There has been some discussion about the pros and cons of CLI-backends for GUI-applications.
I am studying computer science and one of my interests is component technology (although I am really not an expert in it), and there are a few points that came to my mind which I would like to share:
Case 1: CLI-backends for GUI-progs:
The CLI-app is reused for the GUI-app, by itself a good thing. I suppose that many apps are written as CLI-apps first - the tradition is an older one - and then, the people that care about usability and user-friendliness for non-programmers use this CLI-app as a basis for a GUI-frontend. I assume that in many cases, the CLI-app is developed independently of the GUI-frontend, so the good point is that of modularity (frontend and backend that can be developed independently) and information-hiding (the frontend programmer does not have to care about the implementation details of the backend and vice versa). In fact, we already have characteristics of a component approach (in a wider sense) here.
A drawback is that since the interface between the front- and backend is only the CLI, a change in the usage (command line options etc) of the backend or a change in its semantics or just a bug in any of the programs can easily lead to runtime errors and - really bad!!! - also to ones that are not immediately apparent. The textual, untyped representation of the command line arguments and the untyped info that is returned by the backend are more error prone and errors are harder to find (esp. if there is no rigogous protocol for the information flow between front- and backend and no detailed analysis of the data coming back from the backend).
Case 2: A separate component/library and, written in the same language, a CLI- and a GUI-frontend, respectively, that both use the component:
Let us say a library, say, in C++ (as we commonly use them in BeOS), is what we call our component (maybe there exist a much preciser idea about components in BeOS - here I simply lack expertise). Now, generally said, the gain is that the level of integration of the front- and backends is higher. This means:
- the interface between frontend and backend is typed, meaning that, say, each operation that the app should carry out corrsponds to a method in the API of the component. The type-checker of the programming language makes sure that arguments are of the correct type and also that the return value is handled in a type-correct manner. This rules out some potential errors at compile-time.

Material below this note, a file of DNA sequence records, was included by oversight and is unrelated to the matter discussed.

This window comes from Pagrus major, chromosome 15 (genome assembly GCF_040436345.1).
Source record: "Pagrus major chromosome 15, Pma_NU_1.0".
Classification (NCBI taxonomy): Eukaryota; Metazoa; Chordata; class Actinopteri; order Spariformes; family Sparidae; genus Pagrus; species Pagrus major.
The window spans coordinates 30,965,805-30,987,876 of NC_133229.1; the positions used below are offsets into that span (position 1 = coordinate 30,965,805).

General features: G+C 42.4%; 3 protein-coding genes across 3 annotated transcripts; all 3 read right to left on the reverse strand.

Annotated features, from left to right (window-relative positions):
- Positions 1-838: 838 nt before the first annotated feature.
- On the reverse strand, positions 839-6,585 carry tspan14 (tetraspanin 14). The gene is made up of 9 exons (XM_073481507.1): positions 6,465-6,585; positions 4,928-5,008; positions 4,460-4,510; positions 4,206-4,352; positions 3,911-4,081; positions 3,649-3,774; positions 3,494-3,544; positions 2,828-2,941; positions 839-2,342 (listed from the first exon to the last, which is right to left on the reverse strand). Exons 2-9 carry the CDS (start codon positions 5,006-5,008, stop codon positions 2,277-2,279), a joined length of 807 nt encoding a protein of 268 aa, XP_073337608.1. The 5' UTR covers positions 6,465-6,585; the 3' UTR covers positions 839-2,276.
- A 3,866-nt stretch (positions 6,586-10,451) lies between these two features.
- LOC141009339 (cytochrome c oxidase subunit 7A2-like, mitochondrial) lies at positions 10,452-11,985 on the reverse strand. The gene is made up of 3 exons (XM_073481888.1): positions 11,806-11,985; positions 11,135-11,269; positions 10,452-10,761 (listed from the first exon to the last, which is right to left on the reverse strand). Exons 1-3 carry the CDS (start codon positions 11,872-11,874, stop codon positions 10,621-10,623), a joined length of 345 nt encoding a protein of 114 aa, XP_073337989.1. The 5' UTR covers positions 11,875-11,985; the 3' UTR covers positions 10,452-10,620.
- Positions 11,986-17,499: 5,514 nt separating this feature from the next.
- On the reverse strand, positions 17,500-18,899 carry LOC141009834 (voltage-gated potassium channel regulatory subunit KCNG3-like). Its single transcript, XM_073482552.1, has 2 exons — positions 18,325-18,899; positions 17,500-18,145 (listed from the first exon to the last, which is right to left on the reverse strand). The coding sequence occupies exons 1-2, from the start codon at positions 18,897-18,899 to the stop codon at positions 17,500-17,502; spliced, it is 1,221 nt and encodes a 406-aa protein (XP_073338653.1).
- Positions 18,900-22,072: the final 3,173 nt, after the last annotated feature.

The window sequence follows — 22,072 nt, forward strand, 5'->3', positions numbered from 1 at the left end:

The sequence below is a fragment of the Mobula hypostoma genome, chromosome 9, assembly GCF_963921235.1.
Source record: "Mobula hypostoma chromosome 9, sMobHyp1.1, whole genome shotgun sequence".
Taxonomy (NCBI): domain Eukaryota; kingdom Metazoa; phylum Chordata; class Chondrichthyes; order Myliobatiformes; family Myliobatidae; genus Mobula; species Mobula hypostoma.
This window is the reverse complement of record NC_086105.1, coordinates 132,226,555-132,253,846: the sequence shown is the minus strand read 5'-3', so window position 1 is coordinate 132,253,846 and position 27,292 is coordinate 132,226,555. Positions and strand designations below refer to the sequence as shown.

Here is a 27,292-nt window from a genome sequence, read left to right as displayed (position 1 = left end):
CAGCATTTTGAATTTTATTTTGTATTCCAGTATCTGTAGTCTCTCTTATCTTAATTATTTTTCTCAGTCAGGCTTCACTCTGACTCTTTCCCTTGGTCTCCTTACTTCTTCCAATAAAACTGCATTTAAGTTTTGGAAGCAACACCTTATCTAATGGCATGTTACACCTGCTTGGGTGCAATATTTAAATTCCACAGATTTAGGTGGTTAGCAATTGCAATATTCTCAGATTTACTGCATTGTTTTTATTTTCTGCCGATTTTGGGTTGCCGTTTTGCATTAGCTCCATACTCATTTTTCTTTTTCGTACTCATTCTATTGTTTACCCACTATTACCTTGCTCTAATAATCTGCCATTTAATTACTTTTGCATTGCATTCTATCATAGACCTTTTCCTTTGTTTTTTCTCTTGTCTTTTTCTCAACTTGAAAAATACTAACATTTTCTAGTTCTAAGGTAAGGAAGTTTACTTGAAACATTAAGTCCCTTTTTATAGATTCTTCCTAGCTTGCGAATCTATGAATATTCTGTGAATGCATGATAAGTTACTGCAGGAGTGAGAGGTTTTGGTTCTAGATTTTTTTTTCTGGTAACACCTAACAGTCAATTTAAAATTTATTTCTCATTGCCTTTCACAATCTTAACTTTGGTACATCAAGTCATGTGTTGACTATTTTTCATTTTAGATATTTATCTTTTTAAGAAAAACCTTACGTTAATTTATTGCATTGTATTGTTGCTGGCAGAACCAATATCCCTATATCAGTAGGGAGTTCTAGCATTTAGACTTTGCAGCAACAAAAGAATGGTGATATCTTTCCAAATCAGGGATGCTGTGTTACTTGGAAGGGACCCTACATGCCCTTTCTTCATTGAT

- as people told me (I have not really experienced it myself) it is easier to debug source-code that is written in one language, as oposed to several parts in different languages. Also, when you are debugging a single program (as it is when using a library) as opposed to several distinct ones (written in whatever language) debugging is, as I assume, easier because you can trace the threads really into each and every method that is used (directly or indirectly), in contrast to having a boundary between distinct programs that makes it more difficult to comprehend the overall control flow.
- the parts of the implementation that, on the one hand, convert parameters into the textual, untyped CLI-format and the parts that parses it and write it back into typed data structures is not necessarily needed when using such a component directly. This should reduce parts of the implementation (therefore potential errors and some runtime and space overhead), the work that they would need and also tricky dependencies: whenever the CLI-interface changes, a change in the frontend is necessary.
- within a single language (or, as you can say, within a single framework of components) certain aspects of a program's implementation can be handled homogeneously, one of them error-handling. A component can, for example, make good use of exceptions and alike, opposed to textual error messages that need to be parsed or integer error codes (that can only convey a limited amount of info). This makes error-handling easier and more transparent and again, saves implementation parts for parsing error messages or so.
A well-designed component framework usually also standardizes and, ideally, also automates compatibility tests (i.e. tests, if components can work together or if some need to be updated) and .. dream :-) ... possibly also the update part (e.g. if a component is obsolete, the new one is automagically downloaded and installed from the internet...).
Enough of that... if there is anything I want to say it is that, with a well-desgined concept for components, programming can be really fun!!!
I hope there was some interesting point.